Study reveals how to prevent future Covid surges

London, Feb 20 : A combination of robust vaccination programmes and strict physical distancing rules could avoid recurring peaks of Covid-19 outbreak without the need to rely on stay-at-home restrictions, according to a new study.

The findings, published in the journal Nature Human Behaviour, predicts that in most cities, vaccination programmes and physical distancing combined will be enough to contain virus resurgence without the need to greatly restrict population mobility.

"Our research provides a framework and set of outputs that can be used by policy-makers and public health authorities to identify appropriate levels of intervention to keep Covid-19 outbreaks in check over time," said researcher Shengjie Lai from the University of Southampton.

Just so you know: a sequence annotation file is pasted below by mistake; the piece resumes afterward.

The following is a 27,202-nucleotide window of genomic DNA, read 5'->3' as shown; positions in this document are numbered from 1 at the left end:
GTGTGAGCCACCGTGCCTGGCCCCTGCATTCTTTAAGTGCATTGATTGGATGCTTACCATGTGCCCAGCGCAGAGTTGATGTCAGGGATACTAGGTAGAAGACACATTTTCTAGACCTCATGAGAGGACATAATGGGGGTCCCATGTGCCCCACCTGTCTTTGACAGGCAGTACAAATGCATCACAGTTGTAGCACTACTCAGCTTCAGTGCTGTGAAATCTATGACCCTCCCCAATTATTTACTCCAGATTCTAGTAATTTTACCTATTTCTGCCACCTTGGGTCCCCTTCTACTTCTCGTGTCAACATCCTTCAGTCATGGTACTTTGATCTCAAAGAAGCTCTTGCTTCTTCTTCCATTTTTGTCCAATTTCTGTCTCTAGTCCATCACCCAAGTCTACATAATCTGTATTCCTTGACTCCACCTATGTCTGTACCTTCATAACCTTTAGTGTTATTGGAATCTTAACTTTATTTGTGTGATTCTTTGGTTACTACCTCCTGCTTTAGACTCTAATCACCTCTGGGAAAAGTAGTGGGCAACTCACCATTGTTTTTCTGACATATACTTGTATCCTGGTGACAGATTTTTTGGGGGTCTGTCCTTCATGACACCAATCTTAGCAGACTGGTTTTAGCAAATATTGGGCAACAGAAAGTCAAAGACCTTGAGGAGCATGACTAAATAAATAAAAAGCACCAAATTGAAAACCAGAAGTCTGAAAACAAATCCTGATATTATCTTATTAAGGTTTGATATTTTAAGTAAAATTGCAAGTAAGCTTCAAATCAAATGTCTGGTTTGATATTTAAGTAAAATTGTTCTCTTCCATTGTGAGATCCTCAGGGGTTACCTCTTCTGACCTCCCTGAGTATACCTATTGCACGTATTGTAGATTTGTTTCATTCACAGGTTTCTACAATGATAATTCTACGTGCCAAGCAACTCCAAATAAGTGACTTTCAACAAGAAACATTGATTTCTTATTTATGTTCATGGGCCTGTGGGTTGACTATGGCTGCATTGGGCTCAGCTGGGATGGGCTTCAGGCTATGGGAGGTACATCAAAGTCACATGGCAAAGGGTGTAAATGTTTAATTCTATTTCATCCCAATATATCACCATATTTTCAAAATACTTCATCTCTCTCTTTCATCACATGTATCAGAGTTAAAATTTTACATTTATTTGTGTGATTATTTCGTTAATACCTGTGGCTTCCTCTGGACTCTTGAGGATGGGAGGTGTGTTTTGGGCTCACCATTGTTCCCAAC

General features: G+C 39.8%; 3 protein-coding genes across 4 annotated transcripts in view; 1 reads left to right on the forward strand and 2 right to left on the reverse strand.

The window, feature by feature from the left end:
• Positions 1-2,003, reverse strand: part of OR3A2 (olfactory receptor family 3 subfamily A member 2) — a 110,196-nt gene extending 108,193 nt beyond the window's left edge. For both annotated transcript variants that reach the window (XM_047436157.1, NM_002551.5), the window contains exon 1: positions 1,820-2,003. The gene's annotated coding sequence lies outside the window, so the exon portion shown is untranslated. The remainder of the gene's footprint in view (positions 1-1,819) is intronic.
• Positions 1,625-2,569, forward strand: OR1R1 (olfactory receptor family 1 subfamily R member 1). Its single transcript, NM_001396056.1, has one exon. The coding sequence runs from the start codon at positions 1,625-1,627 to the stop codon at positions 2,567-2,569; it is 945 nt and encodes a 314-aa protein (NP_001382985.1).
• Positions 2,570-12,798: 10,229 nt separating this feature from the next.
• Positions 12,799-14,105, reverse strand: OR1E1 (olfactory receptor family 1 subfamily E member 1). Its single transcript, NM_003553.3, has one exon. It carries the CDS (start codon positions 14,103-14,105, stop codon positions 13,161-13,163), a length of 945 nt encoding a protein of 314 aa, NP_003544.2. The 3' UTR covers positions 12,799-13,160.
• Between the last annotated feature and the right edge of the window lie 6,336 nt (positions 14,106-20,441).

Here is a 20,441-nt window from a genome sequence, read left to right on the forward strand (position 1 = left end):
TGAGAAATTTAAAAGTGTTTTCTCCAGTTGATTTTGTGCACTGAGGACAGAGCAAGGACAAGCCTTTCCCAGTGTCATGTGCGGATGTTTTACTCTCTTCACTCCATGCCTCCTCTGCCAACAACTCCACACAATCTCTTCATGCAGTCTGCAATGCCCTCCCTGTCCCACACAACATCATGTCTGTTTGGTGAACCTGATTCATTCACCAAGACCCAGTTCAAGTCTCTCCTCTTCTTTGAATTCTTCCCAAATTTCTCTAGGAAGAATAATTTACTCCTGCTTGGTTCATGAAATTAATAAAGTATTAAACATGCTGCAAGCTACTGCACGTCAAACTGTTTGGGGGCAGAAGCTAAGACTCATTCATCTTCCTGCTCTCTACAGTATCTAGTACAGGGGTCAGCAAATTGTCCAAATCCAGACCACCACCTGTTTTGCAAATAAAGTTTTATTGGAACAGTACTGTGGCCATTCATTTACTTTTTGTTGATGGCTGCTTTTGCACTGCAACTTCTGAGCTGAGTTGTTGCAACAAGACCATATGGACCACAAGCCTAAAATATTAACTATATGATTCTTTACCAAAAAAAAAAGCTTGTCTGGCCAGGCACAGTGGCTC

For the study, the team used anonymised mobile phone geolocation data with epidemiological and coronavirus case data from China to model the potential impact of vaccination and physical distancing on virus transmission.

They predicted the effect of different combinations of interventions on low, medium and high-density cities in the country.

The impact of physical distancing in containing future resurgences of Covid-19 depends greatly on the intensity of measures, population density, and the availability of vaccines across geographical areas and time.

The researchers set out to gain a greater understanding of the relationship between these factors, the researchers said.

The researchers report cities with medium and high-density populations will need both vaccination and distancing to prevent future intense waves of Covid-19 until herd immunity is reached.

However, they suggest cities with low populations and effective vaccination could fully interrupt transmission without the need for physical distancing.

In all cities, full 'stay-at-home' lockdowns would no longer be necessary. The team's results also suggest that strong physical distancing interventions implemented for short periods of time may be more effective than mild, long term ones.



Source: IANS